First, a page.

Article by Rebecca Tortello.
Sources: Buisseret, D. (1971). The Fortifications
of Kingston. 1655-1914. Kingston: Bolivar Press. Buisseret, D. (1983).
The French Invasion of Jamaica - 1694. In The Jamaica Journal, (16), no.
3, pp. 31-33. Buisseret, D. (1990) Historic Jamaica from the Air. Kingston:
Ian Randle Publishers.
- 1655 -1667:
Fort Charles, 26-gun stone fort called Fort James after King Charles's
- 1678: Fort
Carlisle, 14-gun fort
- 1678: Fort
Rupert, 22-gun fort
- 1678 -1680:
Fort Morgan, 26-gun fort was constructed to cover a particularly vulnerable
point, the sea-front between Fort Charles and Rupert Fort Walker, 18
- Fort Castile:
guarded the crossing of the Hope River by the sea was strengthened by
the addition of auxiliary batteries into Fort Nugent.
- A watch tower
was also erected to cover the hills surrounding Fort Nugent called the
Martello Tower (pictured right). It still stands today.
- A signal station,
Rodney's Lookout, named after the famed admiral, was also built
on Port Henderson hill.
- Two other forts
were built at Port Henderson -Fort Johnston named after one Duncan
Johnston, who owned the land, and Fort Small, erected by one
- 1700: Fort
William, named after King William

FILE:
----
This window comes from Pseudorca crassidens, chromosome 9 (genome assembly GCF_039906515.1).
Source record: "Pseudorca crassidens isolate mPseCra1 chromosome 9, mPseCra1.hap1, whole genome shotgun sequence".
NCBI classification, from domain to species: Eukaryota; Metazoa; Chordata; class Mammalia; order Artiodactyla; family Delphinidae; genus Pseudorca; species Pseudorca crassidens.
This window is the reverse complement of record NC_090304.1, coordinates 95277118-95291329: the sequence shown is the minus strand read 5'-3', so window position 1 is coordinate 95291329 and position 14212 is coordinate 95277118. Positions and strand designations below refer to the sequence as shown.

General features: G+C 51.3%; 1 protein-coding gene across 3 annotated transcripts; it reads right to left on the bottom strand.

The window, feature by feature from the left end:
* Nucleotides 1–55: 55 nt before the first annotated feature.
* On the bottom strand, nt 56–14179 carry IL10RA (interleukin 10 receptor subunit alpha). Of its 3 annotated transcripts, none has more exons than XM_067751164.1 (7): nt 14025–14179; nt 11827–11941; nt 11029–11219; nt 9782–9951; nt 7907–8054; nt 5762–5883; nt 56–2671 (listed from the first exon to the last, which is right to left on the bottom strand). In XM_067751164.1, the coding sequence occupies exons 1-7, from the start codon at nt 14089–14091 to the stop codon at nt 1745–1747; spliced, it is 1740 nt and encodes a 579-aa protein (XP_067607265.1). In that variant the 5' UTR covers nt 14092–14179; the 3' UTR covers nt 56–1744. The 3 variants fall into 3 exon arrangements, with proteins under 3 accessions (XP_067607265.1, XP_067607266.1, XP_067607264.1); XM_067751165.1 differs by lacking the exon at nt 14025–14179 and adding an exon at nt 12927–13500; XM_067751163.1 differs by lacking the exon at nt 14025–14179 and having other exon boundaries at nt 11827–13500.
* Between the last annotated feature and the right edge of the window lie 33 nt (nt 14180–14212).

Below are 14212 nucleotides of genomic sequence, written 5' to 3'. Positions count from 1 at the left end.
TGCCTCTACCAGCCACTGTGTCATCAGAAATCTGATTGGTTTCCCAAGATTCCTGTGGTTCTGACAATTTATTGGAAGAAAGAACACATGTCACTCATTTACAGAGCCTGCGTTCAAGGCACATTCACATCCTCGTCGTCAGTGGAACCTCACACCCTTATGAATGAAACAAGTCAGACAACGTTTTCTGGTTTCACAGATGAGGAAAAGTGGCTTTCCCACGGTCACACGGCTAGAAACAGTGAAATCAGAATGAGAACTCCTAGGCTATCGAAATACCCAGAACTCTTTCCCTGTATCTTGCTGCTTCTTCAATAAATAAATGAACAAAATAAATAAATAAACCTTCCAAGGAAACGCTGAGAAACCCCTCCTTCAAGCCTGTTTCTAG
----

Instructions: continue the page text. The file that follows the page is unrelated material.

- 1729: Rockfort,
Fort Augusta, 80-gun named after the mother of King George III.
- 1799: Fort
Small became known as Fort Clarence, in honour of William, Duke of Clarence,
King of England (1820-37), who served in the West Indies as a naval
officer. In this period, batteries were also constructed at Ferry and
Salt Island, although no remains exist today.
October 15: The series explores two of Jamica's National Heroes.
To the Series
found your articles on the Pieces of the Past most entertaining
and interesting to read. For me as a historian these pieces come
at a time when Jamaicans need to reconnect themselves with their
past and the Gleaner's efforts through this medium is quite commendable.
I have found
especially today's article on the 1780 hurricane to be quite of
interest to me as I am currently involved in bringing to light the
role of natural disasters in the development of Jamaica's history,
culture, society, economy and politics and the article on the "Hurricane
of 1780" has greatly aided in this direction. Keep up the good
work and I look forward to more interesting and historically significant
pieces from this series." - Kerry-Ann
First 500 years in Jamaica
taking you for a stroll down memory lane for the next six
months. Along this journey,we will relive several events which
significantly impacted on the social, political and economic
development of Jamaica. As we travel share your experience
Send your comments to:
of the Past,
The Gleaner Company Ltd.,